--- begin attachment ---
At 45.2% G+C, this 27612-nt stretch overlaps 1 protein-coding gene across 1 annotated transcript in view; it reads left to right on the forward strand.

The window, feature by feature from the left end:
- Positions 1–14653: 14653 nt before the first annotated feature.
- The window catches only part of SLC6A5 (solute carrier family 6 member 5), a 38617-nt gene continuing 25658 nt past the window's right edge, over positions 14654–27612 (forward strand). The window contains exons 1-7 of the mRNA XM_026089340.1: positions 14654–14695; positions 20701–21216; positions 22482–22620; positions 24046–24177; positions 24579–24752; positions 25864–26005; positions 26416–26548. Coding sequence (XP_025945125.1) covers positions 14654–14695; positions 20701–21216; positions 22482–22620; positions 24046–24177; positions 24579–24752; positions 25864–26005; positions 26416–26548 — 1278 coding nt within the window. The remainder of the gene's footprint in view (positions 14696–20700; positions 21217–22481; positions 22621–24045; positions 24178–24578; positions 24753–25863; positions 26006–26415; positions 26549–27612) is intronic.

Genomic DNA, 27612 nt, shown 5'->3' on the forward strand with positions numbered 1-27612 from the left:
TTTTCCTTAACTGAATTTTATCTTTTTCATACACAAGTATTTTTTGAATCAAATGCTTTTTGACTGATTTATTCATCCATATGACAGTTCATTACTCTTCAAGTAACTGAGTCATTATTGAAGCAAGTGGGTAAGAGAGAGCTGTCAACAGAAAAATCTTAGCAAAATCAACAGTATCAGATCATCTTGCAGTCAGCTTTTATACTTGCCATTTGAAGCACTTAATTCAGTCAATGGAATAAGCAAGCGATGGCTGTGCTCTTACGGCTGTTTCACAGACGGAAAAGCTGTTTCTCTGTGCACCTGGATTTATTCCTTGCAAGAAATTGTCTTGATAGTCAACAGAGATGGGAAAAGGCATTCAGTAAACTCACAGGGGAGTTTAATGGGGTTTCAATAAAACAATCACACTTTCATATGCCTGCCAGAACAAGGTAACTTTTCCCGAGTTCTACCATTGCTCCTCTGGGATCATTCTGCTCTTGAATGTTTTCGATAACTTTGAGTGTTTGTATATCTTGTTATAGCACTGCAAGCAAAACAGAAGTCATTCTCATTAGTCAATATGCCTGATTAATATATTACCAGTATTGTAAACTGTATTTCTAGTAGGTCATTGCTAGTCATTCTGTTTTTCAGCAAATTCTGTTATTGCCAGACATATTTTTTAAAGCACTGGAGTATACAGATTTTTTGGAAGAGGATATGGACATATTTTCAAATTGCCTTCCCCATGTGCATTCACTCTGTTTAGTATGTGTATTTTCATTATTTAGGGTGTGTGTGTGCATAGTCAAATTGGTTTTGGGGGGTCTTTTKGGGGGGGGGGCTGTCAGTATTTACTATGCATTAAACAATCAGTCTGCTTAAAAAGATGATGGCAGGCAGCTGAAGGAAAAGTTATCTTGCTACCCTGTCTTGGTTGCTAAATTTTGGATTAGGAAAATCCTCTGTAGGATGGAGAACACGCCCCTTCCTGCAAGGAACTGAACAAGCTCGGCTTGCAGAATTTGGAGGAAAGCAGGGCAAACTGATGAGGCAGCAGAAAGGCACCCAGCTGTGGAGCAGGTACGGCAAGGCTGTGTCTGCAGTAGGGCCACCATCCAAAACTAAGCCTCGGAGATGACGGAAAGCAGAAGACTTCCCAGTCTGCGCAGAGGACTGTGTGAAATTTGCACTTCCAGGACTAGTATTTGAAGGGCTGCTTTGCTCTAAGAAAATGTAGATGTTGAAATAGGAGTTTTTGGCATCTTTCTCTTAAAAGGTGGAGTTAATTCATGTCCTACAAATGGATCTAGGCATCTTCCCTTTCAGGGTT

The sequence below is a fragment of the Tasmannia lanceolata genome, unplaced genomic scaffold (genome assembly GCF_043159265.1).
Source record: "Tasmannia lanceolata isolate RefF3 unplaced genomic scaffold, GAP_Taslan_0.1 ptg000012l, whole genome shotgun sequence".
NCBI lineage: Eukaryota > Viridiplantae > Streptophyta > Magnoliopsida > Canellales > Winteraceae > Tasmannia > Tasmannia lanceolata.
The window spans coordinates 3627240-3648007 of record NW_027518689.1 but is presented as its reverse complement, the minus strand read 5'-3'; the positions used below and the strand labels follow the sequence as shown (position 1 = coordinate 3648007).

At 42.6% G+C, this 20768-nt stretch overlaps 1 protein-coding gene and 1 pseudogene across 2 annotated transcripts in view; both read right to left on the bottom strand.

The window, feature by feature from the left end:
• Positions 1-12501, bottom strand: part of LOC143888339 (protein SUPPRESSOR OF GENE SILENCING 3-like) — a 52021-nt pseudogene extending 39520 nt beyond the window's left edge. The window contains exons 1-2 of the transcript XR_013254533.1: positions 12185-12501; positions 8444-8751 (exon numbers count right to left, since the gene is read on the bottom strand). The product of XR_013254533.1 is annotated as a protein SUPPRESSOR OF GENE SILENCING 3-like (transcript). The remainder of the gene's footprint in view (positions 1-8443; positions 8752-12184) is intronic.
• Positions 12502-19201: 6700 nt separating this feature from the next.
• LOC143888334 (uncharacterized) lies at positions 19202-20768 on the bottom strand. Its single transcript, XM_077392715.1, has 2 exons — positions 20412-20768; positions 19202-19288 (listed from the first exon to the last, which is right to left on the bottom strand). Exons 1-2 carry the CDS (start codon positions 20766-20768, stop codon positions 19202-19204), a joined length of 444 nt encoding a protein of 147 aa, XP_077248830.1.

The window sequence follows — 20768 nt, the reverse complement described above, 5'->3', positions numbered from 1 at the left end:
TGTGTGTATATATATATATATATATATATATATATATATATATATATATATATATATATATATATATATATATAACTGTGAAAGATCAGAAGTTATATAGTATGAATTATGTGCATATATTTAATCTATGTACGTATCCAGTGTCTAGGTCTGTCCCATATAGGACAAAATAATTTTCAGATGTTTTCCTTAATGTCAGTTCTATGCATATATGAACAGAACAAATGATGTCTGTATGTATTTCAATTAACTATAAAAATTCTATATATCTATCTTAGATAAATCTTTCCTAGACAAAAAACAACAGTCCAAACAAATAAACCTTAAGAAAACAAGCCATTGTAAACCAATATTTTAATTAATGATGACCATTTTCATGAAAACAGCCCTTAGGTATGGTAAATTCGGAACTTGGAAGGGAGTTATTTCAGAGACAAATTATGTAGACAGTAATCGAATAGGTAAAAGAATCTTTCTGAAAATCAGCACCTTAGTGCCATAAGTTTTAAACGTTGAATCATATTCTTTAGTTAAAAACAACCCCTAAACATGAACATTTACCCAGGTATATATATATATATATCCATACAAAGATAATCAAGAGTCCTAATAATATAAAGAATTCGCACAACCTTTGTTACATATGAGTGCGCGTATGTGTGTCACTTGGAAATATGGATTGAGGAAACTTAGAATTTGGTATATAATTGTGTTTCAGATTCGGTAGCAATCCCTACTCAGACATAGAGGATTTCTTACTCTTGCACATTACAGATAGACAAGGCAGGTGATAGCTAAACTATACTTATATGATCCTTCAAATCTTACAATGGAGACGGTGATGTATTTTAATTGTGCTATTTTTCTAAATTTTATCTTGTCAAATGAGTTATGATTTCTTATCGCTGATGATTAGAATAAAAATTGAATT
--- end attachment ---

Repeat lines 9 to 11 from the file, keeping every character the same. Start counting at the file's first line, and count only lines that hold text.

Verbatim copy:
NCBI lineage: Eukaryota > Viridiplantae > Streptophyta > Magnoliopsida > Canellales > Winteraceae > Tasmannia > Tasmannia lanceolata.
The window spans coordinates 3627240-3648007 of record NW_027518689.1 but is presented as its reverse complement, the minus strand read 5'-3'; the positions used below and the strand labels follow the sequence as shown (position 1 = coordinate 3648007).

At 42.6% G+C, this 20768-nt stretch overlaps 1 protein-coding gene and 1 pseudogene across 2 annotated transcripts in view; both read right to left on the bottom strand.